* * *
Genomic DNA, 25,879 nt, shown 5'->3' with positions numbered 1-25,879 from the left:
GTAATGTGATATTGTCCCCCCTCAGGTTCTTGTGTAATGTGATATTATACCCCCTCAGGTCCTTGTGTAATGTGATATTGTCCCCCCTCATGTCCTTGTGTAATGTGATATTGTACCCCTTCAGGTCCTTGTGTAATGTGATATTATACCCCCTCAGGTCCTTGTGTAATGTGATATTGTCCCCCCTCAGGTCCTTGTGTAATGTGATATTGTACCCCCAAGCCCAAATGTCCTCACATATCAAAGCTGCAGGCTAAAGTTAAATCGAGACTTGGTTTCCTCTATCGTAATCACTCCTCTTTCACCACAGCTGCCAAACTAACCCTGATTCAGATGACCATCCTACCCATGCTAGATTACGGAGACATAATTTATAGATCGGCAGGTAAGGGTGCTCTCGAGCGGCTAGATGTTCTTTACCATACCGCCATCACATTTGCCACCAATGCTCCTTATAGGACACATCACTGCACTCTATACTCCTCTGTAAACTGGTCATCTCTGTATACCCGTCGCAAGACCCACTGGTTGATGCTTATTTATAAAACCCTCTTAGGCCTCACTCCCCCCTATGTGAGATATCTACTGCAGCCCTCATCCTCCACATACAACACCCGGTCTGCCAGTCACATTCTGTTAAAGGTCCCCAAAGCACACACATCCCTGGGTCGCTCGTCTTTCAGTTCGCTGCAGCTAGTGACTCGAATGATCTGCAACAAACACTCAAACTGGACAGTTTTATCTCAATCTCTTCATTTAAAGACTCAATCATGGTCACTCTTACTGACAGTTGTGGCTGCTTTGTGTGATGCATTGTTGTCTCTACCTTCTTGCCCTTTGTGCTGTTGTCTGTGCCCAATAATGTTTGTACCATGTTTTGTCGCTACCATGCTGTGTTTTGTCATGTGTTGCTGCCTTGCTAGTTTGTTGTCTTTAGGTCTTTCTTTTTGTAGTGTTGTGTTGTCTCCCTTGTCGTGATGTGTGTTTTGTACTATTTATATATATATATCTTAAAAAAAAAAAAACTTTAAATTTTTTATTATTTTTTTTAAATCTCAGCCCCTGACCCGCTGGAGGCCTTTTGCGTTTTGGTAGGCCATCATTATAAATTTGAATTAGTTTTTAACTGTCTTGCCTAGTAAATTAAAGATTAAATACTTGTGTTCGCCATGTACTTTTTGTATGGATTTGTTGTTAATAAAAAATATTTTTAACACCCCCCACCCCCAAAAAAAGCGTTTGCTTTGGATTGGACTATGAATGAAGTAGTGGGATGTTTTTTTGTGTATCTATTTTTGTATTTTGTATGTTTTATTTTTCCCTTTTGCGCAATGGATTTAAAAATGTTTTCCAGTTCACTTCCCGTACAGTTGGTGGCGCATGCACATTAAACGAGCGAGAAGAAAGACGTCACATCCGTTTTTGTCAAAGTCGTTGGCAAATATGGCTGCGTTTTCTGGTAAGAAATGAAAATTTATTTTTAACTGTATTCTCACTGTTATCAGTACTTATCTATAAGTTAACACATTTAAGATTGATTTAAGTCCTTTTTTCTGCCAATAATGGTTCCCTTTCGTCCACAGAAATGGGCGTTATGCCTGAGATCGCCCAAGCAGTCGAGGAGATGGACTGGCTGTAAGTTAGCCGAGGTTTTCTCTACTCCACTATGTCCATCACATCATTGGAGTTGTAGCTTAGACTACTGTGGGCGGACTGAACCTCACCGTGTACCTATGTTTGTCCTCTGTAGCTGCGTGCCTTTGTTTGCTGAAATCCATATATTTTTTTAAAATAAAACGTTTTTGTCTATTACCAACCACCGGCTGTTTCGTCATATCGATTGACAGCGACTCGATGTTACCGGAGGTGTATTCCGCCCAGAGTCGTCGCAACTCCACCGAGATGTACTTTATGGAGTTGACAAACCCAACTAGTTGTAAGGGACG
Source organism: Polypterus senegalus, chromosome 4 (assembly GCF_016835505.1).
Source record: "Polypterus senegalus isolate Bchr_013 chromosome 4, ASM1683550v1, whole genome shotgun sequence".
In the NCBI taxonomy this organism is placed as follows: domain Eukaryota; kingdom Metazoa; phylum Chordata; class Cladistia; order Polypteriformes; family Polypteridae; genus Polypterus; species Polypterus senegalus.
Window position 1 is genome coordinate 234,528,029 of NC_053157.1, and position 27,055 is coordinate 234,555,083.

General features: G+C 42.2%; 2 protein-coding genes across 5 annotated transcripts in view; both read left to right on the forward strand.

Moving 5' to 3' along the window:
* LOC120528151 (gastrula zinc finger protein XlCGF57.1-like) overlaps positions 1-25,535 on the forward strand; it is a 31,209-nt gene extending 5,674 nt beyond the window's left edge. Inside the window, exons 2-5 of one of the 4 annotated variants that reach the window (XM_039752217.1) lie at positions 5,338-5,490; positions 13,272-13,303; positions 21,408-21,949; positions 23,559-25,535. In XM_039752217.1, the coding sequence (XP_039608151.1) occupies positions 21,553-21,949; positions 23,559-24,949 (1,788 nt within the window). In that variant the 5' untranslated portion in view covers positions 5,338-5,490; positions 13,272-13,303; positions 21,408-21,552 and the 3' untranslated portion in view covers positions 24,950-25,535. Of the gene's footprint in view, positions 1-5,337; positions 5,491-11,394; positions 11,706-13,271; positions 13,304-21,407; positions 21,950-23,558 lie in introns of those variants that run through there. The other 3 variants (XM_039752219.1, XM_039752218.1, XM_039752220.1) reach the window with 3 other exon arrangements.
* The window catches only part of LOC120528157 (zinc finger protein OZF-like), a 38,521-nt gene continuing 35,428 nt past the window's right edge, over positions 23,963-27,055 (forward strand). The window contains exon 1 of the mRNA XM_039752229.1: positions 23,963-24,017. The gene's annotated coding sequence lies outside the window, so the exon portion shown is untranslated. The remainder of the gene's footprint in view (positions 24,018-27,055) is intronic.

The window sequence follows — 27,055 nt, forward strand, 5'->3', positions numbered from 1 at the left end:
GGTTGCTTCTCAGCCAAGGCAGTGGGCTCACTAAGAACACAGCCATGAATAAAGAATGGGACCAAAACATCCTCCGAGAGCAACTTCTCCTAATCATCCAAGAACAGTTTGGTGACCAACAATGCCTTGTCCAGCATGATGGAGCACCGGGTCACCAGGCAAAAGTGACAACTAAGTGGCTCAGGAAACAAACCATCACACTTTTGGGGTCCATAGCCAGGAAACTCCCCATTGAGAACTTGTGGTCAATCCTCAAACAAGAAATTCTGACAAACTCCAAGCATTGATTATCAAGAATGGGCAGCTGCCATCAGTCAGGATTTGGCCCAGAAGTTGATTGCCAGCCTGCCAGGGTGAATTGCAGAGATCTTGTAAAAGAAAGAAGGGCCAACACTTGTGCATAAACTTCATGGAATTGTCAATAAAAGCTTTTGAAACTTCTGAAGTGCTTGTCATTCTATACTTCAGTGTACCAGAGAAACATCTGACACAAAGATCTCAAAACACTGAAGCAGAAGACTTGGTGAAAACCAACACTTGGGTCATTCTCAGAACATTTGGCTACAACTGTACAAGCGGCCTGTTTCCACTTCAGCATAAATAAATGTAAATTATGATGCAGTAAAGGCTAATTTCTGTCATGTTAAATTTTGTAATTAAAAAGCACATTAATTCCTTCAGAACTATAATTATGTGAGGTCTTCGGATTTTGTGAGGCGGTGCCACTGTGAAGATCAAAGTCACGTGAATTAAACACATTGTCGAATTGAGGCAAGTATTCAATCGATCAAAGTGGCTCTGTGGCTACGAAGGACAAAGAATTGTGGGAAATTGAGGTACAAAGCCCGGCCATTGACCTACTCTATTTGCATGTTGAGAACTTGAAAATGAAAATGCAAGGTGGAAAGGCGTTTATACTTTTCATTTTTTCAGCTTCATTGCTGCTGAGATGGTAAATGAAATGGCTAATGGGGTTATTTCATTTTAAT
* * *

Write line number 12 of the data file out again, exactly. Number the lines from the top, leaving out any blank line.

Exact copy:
GGTTGCTTCTCAGCCAAGGCAGTGGGCTCACTAAGAACACAGCCATGAATAAAGAATGGGACCAAAACATCCTCCGAGAGCAACTTCTCCTAATCATCCAAGAACAGTTTGGTGACCAACAATGCCTTGTCCAGCATGATGGAGCACCGGGTCACCAGGCAAAAGTGACAACTAAGTGGCTCAGGAAACAAACCATCACACTTTTGGGGTCCATAGCCAGGAAACTCCCCATTGAGAACTTGTGGTCAATCCTCAAACAAGAAATTCTGACAAACTCCAAGCATTGATTATCAAGAATGGGCAGCTGCCATCAGTCAGGATTTGGCCCAGAAGTTGATTGCCAGCCTGCCAGGGTGAATTGCAGAGATCTTGTAAAAGAAAGAAGGGCCAACACTTGTGCATAAACTTCATGGAATTGTCAATAAAAGCTTTTGAAACTTCTGAAGTGCTTGTCATTCTATACTTCAGTGTACCAGAGAAACATCTGACACAAAGATCTCAAAACACTGAAGCAGAAGACTTGGTGAAAACCAACACTTGGGTCATTCTCAGAACATTTGGCTACAACTGTACAAGCGGCCTGTTTCCACTTCAGCATAAATAAATGTAAATTATGATGCAGTAAAGGCTAATTTCTGTCATGTTAAATTTTGTAATTAAAAAGCACATTAATTCCTTCAGAACTATAATTATGTGAGGTCTTCGGATTTTGTGAGGCGGTGCCACTGTGAAGATCAAAGTCACGTGAATTAAACACATTGTCGAATTGAGGCAAGTATTCAATCGATCAAAGTGGCTCTGTGGCTACGAAGGACAAAGAATTGTGGGAAATTGAGGTACAAAGCCCGGCCATTGACCTACTCTATTTGCATGTTGAGAACTTGAAAATGAAAATGCAAGGTGGAAAGGCGTTTATACTTTTCATTTTTTCAGCTTCATTGCTGCTGAGATGGTAAATGAAATGGCTAATGGGGTTATTTCATTTTAAT